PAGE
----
“All shall be well, and all shall be well, and all manner of things shall be well”
runs like a mantra through the difficult parts of my life. And to come full circle, mostly it helps to speak or remember it when the human, social world is particularly intractable or unpredictable.
I hear the inner call to renounce and retreat often. This world is alien and complex, with hard edges and sudden drops. There are days when there is just too much information for me to handle, and others that convince me that the whole human endeavour is on a runaway train and running out of track. The first story I remember my father and I reading together is Rudyard Kipling’s ‘The Cat that Walked by Himself’. (“For I am the Cat who walks by himself, and all places are alike to me.”) Every spiritual or esoteric teacher I met for years suggested I work on being in the world more. And once, whilst on a ‘Living Druidry’ course with Emma Restall Orr, we were challenged to spend increasing amounts of the night alone in the woods. Coming back at dawn on the last weekend, I brought my dilemma to her: the thing is, I have no problem going into the wild woods, my fear is with coming back. She told me I was too vital, too needed to disappear, and I meditated on my struggle with that for years.
I can be in the world because I know that I’m not unusual. Just as a lot of my daily practice is about being comfortable in this life, this world; so too I think a lot of my daily work is helping others find a moment’s ease here too. We can be honest enough to admit, at last, that this world we have built is not as we imagined it. Perhaps we can therefore help each other to find sources of support, spaces of retreat, and habits of daily living that strengthen our hope and will to find a better path. It’s important. Perhaps it’s the most important thing we can do right now.
I don’t believe we’ll survive unless it’s together. Inside the sanctuary or out, our humanity comes with us. And we are more even than a species – our planet functions as a single organism, and no matter how tiny you feel, your life and what you do with it matters. So the only thing I can ask of others is to engage where you can. Live this life as if you give a damn about your place in it. It’s too easy a habit to snipe from the sidelines and pretend that you risk nothing by doing so. Can I even be vulgar a moment and remind you to vote, with the full disclosure that this is the first time I’ve voted for a person (as opposed to spoiling a ballot in disgust and despair) since I was eighteen? I’ve written why elsewhere.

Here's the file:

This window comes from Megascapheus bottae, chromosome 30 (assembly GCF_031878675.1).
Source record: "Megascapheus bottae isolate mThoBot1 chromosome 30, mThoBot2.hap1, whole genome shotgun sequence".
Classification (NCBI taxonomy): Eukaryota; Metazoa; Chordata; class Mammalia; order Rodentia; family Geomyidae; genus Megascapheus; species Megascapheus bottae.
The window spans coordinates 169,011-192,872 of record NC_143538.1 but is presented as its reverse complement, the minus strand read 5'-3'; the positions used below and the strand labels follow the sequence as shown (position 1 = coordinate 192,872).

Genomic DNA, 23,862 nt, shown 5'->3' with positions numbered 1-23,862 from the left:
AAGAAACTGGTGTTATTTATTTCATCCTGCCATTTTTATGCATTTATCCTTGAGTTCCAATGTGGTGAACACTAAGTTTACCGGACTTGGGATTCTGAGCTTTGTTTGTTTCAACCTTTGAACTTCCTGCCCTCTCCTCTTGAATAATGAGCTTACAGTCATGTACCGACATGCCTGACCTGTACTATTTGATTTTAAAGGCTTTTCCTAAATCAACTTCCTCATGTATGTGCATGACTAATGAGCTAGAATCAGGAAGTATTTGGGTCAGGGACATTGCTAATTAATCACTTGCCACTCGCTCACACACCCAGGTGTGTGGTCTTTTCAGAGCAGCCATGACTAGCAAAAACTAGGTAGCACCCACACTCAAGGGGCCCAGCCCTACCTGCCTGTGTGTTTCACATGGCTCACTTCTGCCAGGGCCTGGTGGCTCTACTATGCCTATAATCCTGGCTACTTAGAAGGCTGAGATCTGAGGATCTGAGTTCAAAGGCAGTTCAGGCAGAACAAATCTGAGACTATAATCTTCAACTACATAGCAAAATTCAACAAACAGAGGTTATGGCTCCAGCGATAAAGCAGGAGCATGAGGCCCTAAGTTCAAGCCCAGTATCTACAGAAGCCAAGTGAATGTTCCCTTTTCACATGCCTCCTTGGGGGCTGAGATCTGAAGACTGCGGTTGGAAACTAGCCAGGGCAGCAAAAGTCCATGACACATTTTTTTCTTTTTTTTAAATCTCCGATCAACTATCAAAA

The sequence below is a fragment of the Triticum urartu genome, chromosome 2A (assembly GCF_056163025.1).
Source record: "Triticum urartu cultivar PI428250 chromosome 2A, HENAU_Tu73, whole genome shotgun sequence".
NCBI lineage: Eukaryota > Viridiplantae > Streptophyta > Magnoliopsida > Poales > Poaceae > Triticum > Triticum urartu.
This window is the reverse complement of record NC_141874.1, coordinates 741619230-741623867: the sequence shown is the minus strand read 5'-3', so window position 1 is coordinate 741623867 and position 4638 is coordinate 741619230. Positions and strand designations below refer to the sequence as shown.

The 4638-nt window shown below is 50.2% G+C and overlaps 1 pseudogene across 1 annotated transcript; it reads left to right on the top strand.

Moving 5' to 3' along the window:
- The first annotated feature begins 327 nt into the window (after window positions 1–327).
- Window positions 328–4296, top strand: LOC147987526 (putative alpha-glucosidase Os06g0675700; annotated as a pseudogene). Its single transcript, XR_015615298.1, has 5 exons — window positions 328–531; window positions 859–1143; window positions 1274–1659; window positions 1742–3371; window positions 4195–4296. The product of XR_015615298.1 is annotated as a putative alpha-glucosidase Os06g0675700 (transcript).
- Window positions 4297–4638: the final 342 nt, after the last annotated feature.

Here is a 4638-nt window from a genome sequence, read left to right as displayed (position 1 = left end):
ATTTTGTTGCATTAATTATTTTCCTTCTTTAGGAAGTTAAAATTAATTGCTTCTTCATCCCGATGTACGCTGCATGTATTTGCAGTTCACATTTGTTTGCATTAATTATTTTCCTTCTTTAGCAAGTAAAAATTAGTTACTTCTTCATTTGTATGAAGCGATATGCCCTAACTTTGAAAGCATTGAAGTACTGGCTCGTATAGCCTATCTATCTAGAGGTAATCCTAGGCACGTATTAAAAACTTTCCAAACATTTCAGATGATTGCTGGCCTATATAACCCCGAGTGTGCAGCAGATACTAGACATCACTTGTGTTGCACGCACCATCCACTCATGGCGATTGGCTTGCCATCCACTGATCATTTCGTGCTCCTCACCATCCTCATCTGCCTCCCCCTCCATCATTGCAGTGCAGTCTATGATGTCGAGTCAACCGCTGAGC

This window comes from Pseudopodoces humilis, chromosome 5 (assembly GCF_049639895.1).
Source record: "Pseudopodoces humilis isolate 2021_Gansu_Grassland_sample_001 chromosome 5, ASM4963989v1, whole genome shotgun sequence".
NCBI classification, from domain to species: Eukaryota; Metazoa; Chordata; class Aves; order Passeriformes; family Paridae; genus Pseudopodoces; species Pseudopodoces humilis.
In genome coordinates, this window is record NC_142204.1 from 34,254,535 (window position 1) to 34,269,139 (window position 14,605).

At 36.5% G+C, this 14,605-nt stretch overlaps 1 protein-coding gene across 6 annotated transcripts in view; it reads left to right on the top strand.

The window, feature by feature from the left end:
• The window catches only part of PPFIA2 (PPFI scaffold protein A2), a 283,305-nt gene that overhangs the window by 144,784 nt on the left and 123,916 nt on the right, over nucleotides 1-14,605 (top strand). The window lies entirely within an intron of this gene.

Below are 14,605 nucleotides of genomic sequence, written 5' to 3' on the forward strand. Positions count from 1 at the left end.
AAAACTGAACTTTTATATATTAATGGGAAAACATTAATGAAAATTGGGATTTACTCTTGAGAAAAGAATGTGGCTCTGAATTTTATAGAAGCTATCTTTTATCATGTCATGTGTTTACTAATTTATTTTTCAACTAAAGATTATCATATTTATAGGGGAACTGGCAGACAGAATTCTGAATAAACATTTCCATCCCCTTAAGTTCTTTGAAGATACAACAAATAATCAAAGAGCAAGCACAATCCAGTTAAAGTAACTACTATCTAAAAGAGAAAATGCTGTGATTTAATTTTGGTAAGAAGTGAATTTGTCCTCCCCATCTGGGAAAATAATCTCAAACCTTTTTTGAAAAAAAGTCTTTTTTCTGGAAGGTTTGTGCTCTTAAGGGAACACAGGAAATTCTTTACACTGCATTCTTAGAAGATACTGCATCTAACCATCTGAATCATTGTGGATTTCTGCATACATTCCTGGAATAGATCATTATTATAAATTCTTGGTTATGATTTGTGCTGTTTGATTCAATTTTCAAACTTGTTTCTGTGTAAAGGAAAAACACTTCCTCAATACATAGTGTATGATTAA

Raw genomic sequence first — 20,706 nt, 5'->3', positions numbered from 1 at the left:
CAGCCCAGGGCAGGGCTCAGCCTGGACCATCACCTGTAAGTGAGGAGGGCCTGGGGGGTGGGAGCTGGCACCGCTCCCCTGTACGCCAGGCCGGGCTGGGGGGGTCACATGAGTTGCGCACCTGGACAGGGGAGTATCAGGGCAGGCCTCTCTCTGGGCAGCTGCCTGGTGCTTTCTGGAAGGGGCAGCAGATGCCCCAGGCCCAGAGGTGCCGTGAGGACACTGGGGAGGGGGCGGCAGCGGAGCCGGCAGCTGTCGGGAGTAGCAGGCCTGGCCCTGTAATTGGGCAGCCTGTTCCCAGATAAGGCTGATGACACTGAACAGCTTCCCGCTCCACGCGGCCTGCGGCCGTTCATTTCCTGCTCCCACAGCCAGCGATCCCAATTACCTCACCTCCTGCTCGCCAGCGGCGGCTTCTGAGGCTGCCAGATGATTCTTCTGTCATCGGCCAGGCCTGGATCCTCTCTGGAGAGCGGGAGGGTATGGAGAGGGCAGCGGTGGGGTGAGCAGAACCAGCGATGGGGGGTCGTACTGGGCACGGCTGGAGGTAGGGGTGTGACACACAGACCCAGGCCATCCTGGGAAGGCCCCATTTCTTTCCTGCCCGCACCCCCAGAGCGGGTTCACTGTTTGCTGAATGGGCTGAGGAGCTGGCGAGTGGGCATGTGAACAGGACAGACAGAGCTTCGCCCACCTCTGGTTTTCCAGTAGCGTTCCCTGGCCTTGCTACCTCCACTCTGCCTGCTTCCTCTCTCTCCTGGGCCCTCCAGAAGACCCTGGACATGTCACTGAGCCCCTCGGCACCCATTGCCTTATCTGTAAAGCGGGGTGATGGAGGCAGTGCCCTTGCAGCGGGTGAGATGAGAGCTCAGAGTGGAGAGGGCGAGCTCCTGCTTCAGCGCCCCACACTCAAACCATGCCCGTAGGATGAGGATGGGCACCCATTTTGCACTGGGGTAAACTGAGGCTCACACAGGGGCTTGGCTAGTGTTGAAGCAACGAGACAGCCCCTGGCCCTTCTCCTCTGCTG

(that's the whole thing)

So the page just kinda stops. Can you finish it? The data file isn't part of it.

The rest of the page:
And I leave you with this, because sometimes I think I would give it all up tomorrow and leave you to it – dragging my man and my cat off to find a hidden glen or wind-swept island somewhere – if it weren’t for two facts. Firstly, I’m not sure there are any such places left, and I don’t want to go looking only to find out that all the wild corners of the world have finally been fracked or drilled or built over with a five star boutique romantic getaway for rich people. And secondly, because otherwise it would be so much harder to find, and show you, things like this:
“When your eyes are tired
the world is tired also.
When your vision has gone
no part of the world can find you.
Time to go into the dark
where the night has eyes
to recognize its own.
There you can be sure
you are not beyond love.
The dark will be your womb
The night will give you a horizon
further than you can see.
You must learn one thing.
The world was made to be free in.
Give up all the other worlds
except the one to which you belong.
Sometimes it takes darkness and the sweet
confinement of your aloneness
anything or anyone
that does not bring you alive
is too small for you. “
— David Whyte
from The House of Belonging